You did build your own survival team, right? Sure, you could go out into the woods by yourself with your 10 piece emergency kit (made up of these 5 items and these 5) and live off bugs and pond water for a while, but eventually you’d go crazy. (Just ask the guys on Alone.)
If you haven’t thought about a bug out team yet, be sure you read my article about How to Build Your Own Survival Team. It may change your mind.
In order to meet up with anybody, you need to have a communication plan in place as well as a location in mind where you’ll be meeting.
“Why not just meet everyone at the bug out location?”
Keep reading, and you’ll understand.
2- Get to Your Bug Out Location
If you do, that’s great! If you don’t, this is what you need to focus on if you have any kind of plan to bug out.
- Where will you go?
- How far away is it?
- How long does it take you to get there?
- How many different routes do you know to get there?
- Do you own the location, or is it owned by someone else?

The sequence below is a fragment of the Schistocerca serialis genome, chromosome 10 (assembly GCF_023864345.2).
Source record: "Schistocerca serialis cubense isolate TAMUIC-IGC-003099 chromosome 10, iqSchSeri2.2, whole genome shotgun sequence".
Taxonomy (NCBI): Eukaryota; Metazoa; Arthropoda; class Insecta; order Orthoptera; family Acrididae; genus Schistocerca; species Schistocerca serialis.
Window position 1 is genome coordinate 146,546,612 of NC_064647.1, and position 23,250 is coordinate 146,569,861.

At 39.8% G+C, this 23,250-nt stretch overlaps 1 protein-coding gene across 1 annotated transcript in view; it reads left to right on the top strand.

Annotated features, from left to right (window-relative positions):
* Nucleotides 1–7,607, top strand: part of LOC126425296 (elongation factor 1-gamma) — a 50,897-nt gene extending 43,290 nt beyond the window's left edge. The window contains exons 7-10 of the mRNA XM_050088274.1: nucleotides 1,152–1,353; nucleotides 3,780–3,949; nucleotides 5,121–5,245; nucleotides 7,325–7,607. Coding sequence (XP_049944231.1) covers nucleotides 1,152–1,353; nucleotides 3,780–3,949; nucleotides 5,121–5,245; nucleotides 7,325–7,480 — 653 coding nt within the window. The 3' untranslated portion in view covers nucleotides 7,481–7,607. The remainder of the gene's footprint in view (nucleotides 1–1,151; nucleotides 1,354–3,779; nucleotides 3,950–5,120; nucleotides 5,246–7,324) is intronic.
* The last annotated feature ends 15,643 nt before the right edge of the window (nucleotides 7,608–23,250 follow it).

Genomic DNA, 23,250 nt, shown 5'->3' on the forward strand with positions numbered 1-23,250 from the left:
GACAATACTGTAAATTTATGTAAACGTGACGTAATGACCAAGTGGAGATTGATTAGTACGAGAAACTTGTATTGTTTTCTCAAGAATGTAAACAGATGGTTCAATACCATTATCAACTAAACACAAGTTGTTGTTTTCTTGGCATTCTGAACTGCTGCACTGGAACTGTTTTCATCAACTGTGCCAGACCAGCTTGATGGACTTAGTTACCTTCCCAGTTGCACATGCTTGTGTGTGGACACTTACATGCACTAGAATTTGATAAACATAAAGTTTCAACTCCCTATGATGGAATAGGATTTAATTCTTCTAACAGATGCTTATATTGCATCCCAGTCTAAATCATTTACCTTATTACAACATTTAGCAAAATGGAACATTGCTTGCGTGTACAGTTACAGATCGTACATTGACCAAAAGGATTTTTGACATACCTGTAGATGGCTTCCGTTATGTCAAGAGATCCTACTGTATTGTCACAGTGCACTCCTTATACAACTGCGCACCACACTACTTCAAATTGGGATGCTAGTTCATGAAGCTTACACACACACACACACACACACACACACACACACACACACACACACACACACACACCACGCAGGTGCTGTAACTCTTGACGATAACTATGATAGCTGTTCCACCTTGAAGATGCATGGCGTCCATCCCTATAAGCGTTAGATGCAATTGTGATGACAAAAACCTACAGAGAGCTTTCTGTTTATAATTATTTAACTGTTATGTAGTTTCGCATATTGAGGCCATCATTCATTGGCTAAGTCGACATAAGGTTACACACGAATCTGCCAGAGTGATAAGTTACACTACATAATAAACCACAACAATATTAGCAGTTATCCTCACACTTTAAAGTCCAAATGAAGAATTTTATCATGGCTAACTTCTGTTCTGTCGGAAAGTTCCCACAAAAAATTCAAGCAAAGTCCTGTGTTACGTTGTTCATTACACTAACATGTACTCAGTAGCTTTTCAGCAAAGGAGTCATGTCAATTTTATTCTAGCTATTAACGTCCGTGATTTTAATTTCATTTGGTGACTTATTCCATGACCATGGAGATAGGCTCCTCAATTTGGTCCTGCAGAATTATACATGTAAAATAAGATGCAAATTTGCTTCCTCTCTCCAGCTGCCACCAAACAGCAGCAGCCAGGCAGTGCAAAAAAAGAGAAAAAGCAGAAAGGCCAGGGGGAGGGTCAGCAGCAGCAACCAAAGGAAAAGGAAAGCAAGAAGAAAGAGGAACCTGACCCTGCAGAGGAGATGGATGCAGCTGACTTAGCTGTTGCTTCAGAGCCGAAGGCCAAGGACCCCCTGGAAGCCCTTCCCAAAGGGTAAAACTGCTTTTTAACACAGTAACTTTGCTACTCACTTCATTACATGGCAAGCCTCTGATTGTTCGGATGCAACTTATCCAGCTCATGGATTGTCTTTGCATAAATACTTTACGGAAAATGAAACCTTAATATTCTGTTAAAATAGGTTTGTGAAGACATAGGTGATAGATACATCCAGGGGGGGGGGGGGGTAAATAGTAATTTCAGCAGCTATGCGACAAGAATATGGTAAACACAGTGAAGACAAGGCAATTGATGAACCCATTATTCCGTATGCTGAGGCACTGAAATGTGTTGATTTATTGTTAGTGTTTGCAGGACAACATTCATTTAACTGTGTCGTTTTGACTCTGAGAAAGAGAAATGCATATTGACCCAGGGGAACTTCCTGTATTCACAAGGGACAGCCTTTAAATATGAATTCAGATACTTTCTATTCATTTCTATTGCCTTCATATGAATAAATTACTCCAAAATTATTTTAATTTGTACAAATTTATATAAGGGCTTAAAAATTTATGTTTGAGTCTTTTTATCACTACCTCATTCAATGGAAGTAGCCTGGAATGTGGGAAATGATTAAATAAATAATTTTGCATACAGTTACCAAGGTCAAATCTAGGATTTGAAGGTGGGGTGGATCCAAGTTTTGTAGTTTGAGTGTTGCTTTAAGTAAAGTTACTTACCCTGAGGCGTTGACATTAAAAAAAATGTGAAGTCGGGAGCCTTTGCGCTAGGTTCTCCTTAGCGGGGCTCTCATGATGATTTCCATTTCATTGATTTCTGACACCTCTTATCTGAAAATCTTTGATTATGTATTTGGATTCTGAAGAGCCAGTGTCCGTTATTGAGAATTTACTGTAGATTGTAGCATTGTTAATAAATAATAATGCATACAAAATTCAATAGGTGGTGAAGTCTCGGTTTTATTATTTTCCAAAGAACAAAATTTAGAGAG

These are vital issues when you’re thinking about your BOL (bug out location). If you don’t have that yet, start a “to-do” list right now, and make that priority #1 — Find a Bug Out Location.
There are basically two scenarios to a bug out location — obvious and hidden.
The “obvious” option is basically just another house or some other structure that would serve as a “safe house”. This may be the worse option of the two. In the event that there is a mass exodus from your city/state, other people may find your BOL and decide to claim it for their own — including everything you have stored inside.
The “hidden” option is totally obscured from the typical Joe Schmo looking for a place to hide. For instance — if you happen to have a piece of land somewhere that is undeveloped that you could plant an underground bunker, if done right, nobody will ever know it’s there. Is this the best option? Probably. Is it feasible for everyone? Probably not.
You either have a location that you can make into a BOL, or you have a BOL design in mind, and go from there. Either way, be ready to think on your feet.